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French far-right leader Marine Le Pen to visit Moscow Friday

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French far-right leader and presidential candidate Marine Le Pen will on Friday visit Moscow to meet with lawmakers, Russia’s parliament said Thursday.

One month before the French presidential vote, the leader of far-right Front National will meet with the Russian State Duma’s foreign affairs committee, parliamentary spokesman Konstantin Tarasov said.

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She will also meet with parliamentary speaker Vyacheslav Volodin, he told AFP.

Her plan to visit Moscow on Friday was confirmed to AFP by her entourage.

Foreign affairs committee head Leonid Slutsky told Russian media Le Pen’s visit stemmed from a “personal invitation”. Her meetings will focus on the “battle against terrorism and questions of French-Russian cooperation,” he said.

Marine Le Pen has visited Moscow on many occasions, enjoying positive Russian state media coverage.

She is among the European politicians who have called for closer ties with Russian President Vladimir Putin and approved of Moscow’s annexation of Crimea from Ukraine in 2014.

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In 2014, the Front National received a nine-million-euro ($9.7 million) loan from a Russian commercial bank which later collapsed, fuelling suspicions that Le Pen is on the Kremlin’s payroll.

Her party said at the time that French banks had refused to lend it any money.

Moscow has been accused of seeking to promote anti-EU candidates, including populists, in European elections.

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Last year, the Kremlin welcomed both the outcome of Britain’s Brexit referendum and the election of Donald Trump as US president.

Russian Foreign Minister Sergei Lavrov on Thursday said Le Pen was not a “populist” but a “realist or anti-globalist” figure.

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Neo-Nazi arrested by FBI in terror plot before his comrades tried to kill him for being ‘stupid’ and ‘incompetent’: report

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On Saturday, CBC News reported that several members of a white supremacist group called The Base have been arrested in Georgia and Wisconsin. This comes one day after another set of raids in Maryland and Delaware that caught Patrik Mathews, a former reservist from Manitoba who crossed into the United States illegally and has been missing for five months after being accused of recruiting for the extremist group.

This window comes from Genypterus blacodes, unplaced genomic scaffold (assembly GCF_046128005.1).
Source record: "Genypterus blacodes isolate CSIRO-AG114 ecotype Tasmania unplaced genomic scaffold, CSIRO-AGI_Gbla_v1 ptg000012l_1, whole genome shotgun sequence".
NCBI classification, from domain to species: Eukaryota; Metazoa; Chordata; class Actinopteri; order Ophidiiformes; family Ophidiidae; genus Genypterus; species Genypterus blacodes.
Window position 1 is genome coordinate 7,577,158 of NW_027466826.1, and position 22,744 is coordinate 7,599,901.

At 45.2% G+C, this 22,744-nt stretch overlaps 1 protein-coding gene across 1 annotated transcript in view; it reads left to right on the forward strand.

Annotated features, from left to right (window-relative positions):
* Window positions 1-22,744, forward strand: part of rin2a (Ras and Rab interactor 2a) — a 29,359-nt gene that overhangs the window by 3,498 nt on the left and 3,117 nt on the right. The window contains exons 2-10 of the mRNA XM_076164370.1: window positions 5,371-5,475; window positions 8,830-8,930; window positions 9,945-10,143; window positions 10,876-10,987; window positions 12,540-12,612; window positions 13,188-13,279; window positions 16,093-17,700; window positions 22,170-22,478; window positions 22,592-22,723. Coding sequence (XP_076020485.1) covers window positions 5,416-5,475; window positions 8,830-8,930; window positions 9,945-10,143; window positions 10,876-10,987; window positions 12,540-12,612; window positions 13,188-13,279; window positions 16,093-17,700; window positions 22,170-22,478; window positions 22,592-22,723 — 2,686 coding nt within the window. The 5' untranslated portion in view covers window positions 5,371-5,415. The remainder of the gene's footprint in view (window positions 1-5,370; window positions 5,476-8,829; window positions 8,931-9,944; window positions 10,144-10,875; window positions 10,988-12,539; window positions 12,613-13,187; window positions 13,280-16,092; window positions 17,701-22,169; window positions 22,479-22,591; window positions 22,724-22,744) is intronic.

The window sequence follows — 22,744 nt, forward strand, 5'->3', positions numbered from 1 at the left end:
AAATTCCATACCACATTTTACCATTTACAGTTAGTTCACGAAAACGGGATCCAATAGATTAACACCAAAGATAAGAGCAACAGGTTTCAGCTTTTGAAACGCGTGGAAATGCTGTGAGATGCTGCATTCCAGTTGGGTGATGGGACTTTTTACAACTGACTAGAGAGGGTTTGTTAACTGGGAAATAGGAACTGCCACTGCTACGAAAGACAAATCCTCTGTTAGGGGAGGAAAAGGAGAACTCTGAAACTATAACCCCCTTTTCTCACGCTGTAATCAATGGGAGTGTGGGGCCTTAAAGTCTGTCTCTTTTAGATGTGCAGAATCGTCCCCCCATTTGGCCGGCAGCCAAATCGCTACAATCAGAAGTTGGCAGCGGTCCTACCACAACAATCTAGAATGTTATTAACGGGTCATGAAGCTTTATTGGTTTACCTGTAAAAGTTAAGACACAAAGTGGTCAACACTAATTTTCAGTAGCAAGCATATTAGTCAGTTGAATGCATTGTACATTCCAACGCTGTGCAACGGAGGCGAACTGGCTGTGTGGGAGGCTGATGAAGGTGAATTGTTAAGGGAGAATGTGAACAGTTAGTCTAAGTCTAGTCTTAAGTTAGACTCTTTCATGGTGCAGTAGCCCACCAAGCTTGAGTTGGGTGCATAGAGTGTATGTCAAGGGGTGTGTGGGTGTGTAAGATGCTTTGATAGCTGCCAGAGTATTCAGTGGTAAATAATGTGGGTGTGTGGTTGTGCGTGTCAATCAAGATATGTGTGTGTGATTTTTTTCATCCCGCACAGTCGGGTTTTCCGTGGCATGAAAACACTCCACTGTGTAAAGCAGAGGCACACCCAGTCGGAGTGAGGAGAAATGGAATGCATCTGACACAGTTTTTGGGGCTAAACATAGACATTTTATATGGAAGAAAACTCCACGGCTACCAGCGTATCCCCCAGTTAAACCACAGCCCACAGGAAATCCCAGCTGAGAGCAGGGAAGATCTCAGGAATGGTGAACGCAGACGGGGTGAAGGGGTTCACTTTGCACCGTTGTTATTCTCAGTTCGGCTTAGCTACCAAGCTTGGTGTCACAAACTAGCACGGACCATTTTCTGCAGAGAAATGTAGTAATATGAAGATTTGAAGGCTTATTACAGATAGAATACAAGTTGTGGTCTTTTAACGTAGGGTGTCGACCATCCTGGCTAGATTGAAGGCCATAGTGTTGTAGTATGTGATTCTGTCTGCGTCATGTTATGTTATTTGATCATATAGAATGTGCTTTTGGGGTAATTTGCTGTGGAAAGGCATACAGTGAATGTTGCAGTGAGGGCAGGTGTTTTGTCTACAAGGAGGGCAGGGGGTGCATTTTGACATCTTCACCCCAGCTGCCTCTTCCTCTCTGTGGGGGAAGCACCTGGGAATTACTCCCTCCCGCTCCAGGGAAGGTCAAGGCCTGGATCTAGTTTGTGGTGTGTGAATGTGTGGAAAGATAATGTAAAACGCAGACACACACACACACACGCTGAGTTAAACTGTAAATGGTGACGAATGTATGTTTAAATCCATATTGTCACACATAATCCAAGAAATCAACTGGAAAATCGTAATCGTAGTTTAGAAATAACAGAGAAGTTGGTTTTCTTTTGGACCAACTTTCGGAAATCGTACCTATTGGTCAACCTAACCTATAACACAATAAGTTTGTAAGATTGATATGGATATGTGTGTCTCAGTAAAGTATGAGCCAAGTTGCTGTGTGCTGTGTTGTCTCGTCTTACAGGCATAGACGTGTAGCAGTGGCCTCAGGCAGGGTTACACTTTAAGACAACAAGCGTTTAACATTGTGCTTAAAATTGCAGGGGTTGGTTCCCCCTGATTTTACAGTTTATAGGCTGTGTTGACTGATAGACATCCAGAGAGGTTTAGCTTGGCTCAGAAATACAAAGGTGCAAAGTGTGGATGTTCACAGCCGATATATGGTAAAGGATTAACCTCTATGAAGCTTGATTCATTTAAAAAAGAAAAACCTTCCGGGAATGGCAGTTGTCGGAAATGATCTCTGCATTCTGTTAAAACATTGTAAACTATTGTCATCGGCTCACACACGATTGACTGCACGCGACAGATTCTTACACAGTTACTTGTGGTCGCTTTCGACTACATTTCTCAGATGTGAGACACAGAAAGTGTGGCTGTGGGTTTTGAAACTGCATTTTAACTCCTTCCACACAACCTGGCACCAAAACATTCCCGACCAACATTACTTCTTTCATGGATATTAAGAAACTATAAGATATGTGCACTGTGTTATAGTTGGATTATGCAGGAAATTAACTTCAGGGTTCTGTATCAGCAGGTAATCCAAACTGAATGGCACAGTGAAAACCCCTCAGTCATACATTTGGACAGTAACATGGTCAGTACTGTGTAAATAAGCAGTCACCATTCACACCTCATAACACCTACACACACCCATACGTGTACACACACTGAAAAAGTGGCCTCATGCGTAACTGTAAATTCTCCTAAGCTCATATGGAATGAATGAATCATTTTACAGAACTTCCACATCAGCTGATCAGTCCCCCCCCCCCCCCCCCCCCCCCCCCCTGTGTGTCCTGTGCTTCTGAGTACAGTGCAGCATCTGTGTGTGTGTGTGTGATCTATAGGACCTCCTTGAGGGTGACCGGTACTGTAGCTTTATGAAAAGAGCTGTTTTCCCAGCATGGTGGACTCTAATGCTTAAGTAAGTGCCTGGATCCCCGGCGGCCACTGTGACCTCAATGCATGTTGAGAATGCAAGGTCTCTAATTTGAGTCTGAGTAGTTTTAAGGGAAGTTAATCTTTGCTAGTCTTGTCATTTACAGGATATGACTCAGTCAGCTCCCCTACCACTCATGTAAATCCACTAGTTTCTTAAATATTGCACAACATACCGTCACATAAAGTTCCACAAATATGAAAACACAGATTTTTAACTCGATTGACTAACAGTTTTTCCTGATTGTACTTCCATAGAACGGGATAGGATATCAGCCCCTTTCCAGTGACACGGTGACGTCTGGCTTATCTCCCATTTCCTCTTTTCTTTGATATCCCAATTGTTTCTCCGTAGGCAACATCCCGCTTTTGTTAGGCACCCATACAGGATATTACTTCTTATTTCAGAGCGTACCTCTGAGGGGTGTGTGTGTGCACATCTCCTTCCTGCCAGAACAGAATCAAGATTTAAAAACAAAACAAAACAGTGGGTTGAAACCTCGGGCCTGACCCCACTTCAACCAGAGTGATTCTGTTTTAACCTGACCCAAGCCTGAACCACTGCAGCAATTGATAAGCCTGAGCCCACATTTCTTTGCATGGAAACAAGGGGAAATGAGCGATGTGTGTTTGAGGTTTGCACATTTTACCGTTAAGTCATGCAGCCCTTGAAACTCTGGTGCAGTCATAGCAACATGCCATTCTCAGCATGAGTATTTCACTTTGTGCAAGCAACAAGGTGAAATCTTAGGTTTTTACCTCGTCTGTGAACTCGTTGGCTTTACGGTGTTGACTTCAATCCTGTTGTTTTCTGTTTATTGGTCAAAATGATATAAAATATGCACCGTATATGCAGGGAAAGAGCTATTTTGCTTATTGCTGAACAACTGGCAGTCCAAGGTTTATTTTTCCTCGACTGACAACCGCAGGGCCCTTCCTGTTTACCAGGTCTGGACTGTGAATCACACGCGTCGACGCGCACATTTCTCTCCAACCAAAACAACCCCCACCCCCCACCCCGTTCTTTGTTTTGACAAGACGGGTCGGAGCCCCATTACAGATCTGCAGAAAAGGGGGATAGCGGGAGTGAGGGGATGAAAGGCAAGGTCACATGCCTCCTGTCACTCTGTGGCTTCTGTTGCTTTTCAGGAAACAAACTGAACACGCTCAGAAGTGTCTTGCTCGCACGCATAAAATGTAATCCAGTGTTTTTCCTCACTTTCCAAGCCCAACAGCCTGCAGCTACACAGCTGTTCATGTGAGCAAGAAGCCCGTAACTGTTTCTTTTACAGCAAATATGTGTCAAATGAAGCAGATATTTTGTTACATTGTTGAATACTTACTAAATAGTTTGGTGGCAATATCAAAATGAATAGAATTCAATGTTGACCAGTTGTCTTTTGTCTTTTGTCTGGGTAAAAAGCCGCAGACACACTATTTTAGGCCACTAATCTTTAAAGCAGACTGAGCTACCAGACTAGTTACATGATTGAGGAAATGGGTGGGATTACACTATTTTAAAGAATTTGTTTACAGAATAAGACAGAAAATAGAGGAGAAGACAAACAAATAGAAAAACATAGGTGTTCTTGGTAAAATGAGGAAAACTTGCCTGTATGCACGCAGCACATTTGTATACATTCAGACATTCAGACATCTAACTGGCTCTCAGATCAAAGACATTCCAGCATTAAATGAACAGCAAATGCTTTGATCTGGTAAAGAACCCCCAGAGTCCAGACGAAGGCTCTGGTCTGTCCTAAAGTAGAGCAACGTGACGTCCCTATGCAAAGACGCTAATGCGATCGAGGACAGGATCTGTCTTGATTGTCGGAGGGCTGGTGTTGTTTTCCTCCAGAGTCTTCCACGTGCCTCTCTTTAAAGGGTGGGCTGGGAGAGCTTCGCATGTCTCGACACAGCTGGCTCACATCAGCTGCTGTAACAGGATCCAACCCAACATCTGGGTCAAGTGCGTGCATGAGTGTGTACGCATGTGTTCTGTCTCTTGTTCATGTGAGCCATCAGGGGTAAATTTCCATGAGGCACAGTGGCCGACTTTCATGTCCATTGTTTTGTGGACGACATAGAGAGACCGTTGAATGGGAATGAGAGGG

One new key detail came out about Mathews in an affidavit used to secure the arrest warrants for Mathews' alleged compatriots, according to the CBC: "Although the document suggests the group member believed to be Mathews stayed with a Georgia cell member for months, he is later reportedly characterized as 'incompetent' and 'stupid' and is seen as a liability to the local group. In fact, he eventually becomes a new potential murder target."

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WATCH: Trump lawyer Pam Bondi brushes off her meeting with Lev Parnas during NBC grilling

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During an interview with NBC News' "Today" on Saturday, Pam Bondi, the former attorney general of Florida and one of the lawyers representing President Donald Trump in impeachment matters, dismissed the photograph released by House Democrats that shows her with indicted Rudy Giuliani associate Lev Parnas.

"Clearly, Lev Parnas liked to take pictures with a lot of people," said Bondi unconcernedly. "He showed up at events pretty much everywhere where Republicans were."

Asked about Trump's relationship with Parnas, she added, "I don't know what that matters, what they're planning on doing with it. We're going to stick to the facts and stick to the law in this case."

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Trump will face uphill battle discrediting Parnas after so many other aides ended up in jail: columnist

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Writing for The New York Times, columnist Michelle Goldberg pointed out that President Donald Trump could have a difficult time trying to discredit indicted Rudy Giuliani associate Lev Parnas as untrustworthy in his allegations about the Ukraine scheme — because his sleaziness and disrepute is the whole reason that he was so useful to Trump's team in the first place.

"Now that Lev Parnas, a key conspirator in Donald Trump and Rudy Giuliani’s plot to shake down Ukraine, is singing, Trump’s defenders are pointing out that he is a disreputable person who can’t be trusted," wrote Goldberg. "'This is a man who is under indictment and who’s actually out on bail. This is a man who owns a company called Fraud Inc.,' the White House press secretary, Stephanie Grisham, said on Fox News, the only network on which she regularly appears. (Parnas's company was actually called Fraud Guarantee, though that’s not any better.)"

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